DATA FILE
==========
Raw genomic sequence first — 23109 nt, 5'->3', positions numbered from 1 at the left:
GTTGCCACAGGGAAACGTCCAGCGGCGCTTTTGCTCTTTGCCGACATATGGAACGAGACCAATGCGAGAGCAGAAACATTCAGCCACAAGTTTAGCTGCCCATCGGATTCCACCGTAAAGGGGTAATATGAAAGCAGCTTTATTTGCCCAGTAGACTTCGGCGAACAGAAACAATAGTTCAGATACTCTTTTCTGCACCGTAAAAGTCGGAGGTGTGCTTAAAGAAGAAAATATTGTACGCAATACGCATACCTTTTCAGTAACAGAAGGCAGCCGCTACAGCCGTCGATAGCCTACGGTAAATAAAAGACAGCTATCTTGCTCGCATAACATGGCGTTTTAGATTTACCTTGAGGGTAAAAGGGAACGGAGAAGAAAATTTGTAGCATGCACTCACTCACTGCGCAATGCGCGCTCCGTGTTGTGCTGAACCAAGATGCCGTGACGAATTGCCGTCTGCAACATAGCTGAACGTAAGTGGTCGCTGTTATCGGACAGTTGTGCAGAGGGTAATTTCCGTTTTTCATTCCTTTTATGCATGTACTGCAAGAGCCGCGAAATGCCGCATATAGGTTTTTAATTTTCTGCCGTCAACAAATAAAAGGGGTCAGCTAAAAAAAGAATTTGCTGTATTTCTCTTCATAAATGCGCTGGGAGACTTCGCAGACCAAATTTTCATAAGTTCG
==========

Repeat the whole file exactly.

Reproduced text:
Raw genomic sequence first — 23109 nt, 5'->3', positions numbered from 1 at the left:
GTTGCCACAGGGAAACGTCCAGCGGCGCTTTTGCTCTTTGCCGACATATGGAACGAGACCAATGCGAGAGCAGAAACATTCAGCCACAAGTTTAGCTGCCCATCGGATTCCACCGTAAAGGGGTAATATGAAAGCAGCTTTATTTGCCCAGTAGACTTCGGCGAACAGAAACAATAGTTCAGATACTCTTTTCTGCACCGTAAAAGTCGGAGGTGTGCTTAAAGAAGAAAATATTGTACGCAATACGCATACCTTTTCAGTAACAGAAGGCAGCCGCTACAGCCGTCGATAGCCTACGGTAAATAAAAGACAGCTATCTTGCTCGCATAACATGGCGTTTTAGATTTACCTTGAGGGTAAAAGGGAACGGAGAAGAAAATTTGTAGCATGCACTCACTCACTGCGCAATGCGCGCTCCGTGTTGTGCTGAACCAAGATGCCGTGACGAATTGCCGTCTGCAACATAGCTGAACGTAAGTGGTCGCTGTTATCGGACAGTTGTGCAGAGGGTAATTTCCGTTTTTCATTCCTTTTATGCATGTACTGCAAGAGCCGCGAAATGCCGCATATAGGTTTTTAATTTTCTGCCGTCAACAAATAAAAGGGGTCAGCTAAAAAAAGAATTTGCTGTATTTCTCTTCATAAATGCGCTGGGAGACTTCGCAGACCAAATTTTCATAAGTTCG